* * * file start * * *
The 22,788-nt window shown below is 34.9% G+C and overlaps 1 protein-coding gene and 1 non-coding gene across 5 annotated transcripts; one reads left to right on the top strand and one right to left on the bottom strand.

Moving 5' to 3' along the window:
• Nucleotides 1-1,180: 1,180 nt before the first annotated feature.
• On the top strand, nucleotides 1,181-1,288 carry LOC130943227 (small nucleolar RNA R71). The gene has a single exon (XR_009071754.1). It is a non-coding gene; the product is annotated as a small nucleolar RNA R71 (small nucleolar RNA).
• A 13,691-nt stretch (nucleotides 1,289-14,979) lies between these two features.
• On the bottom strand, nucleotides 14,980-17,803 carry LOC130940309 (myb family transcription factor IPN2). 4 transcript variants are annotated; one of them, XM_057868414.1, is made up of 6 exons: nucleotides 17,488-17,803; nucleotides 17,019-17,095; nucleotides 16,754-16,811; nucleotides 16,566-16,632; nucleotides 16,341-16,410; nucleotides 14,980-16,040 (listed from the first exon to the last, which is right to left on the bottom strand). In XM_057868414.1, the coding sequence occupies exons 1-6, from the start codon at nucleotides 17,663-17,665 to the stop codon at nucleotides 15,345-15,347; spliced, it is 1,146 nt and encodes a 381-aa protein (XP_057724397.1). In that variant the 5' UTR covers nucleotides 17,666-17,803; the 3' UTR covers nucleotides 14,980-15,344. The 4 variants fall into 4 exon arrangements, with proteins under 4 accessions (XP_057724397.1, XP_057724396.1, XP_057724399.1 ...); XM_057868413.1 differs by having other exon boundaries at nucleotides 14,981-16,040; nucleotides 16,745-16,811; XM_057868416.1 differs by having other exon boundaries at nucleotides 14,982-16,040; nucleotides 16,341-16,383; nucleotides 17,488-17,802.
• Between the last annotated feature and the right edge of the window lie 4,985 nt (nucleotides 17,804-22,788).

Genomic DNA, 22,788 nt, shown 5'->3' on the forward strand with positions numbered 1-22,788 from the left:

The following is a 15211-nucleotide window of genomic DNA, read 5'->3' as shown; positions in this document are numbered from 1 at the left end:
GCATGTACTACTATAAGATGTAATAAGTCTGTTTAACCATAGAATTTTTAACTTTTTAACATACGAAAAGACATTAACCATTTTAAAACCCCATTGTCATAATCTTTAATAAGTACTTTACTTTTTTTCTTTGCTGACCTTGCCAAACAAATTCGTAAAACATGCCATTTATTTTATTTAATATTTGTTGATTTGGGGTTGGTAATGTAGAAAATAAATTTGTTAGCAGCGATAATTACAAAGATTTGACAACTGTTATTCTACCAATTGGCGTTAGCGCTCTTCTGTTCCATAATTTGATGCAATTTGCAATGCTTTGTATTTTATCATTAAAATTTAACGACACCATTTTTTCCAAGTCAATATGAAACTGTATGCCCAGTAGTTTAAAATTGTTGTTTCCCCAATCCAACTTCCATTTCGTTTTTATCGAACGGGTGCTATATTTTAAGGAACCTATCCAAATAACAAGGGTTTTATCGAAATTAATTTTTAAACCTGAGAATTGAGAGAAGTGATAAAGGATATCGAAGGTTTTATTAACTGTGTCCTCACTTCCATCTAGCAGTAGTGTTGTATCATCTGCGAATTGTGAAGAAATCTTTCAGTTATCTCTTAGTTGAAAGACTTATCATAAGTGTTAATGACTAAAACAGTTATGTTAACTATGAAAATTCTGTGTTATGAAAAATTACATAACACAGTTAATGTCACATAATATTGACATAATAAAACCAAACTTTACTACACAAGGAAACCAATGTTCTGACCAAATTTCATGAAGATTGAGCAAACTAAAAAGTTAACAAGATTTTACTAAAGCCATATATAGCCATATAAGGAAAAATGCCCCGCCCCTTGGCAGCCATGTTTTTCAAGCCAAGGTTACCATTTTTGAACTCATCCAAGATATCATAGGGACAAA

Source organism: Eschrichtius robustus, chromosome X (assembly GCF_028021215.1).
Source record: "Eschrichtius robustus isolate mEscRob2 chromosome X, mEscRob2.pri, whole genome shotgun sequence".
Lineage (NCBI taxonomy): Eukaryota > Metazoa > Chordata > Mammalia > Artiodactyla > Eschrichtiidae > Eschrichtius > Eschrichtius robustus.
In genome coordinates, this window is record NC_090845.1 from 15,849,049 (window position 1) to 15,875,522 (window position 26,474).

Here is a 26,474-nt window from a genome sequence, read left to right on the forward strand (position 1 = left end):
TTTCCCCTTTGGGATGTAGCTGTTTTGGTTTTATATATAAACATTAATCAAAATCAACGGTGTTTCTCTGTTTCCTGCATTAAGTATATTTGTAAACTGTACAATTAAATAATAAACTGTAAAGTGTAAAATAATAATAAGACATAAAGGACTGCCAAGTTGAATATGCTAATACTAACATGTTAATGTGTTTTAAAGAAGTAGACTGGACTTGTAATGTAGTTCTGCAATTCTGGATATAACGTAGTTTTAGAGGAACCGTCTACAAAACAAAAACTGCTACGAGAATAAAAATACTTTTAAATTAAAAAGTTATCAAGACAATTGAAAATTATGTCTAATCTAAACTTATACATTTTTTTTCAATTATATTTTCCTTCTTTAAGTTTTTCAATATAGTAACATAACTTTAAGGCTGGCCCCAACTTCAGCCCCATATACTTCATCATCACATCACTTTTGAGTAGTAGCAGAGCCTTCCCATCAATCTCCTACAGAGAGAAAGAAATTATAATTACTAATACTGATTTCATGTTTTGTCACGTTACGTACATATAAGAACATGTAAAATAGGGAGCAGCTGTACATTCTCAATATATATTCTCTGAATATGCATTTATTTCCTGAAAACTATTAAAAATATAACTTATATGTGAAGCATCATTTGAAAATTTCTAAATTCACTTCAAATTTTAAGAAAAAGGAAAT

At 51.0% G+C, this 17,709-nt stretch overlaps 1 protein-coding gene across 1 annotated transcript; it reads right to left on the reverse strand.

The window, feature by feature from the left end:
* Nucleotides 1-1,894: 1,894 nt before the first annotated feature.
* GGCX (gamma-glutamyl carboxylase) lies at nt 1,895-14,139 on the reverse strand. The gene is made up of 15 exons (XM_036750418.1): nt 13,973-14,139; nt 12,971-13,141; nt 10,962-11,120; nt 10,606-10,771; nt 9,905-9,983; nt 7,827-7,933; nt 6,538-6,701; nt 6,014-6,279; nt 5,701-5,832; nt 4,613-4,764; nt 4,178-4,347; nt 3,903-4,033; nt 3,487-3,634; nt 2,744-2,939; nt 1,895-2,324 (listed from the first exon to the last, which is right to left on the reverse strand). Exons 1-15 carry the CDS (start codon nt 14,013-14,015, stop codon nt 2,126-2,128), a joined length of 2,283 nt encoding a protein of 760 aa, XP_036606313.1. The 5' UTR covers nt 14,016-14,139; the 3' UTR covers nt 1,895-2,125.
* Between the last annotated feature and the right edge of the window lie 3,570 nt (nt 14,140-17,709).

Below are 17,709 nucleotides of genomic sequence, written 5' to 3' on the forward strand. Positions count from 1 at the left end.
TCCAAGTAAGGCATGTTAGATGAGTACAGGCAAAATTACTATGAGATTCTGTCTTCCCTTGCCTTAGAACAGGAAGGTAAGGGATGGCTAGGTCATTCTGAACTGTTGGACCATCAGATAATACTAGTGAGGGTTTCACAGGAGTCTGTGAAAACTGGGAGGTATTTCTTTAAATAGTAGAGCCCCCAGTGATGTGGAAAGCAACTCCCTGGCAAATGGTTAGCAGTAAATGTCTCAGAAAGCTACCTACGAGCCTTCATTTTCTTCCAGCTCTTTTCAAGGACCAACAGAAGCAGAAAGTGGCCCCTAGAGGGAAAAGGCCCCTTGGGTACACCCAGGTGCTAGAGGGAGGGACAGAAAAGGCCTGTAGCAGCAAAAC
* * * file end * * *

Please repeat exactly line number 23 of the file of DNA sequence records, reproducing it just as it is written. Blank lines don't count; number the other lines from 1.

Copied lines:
TCCAAGTAAGGCATGTTAGATGAGTACAGGCAAAATTACTATGAGATTCTGTCTTCCCTTGCCTTAGAACAGGAAGGTAAGGGATGGCTAGGTCATTCTGAACTGTTGGACCATCAGATAATACTAGTGAGGGTTTCACAGGAGTCTGTGAAAACTGGGAGGTATTTCTTTAAATAGTAGAGCCCCCAGTGATGTGGAAAGCAACTCCCTGGCAAATGGTTAGCAGTAAATGTCTCAGAAAGCTACCTACGAGCCTTCATTTTCTTCCAGCTCTTTTCAAGGACCAACAGAAGCAGAAAGTGGCCCCTAGAGGGAAAAGGCCCCTTGGGTACACCCAGGTGCTAGAGGGAGGGACAGAAAAGGCCTGTAGCAGCAAAAC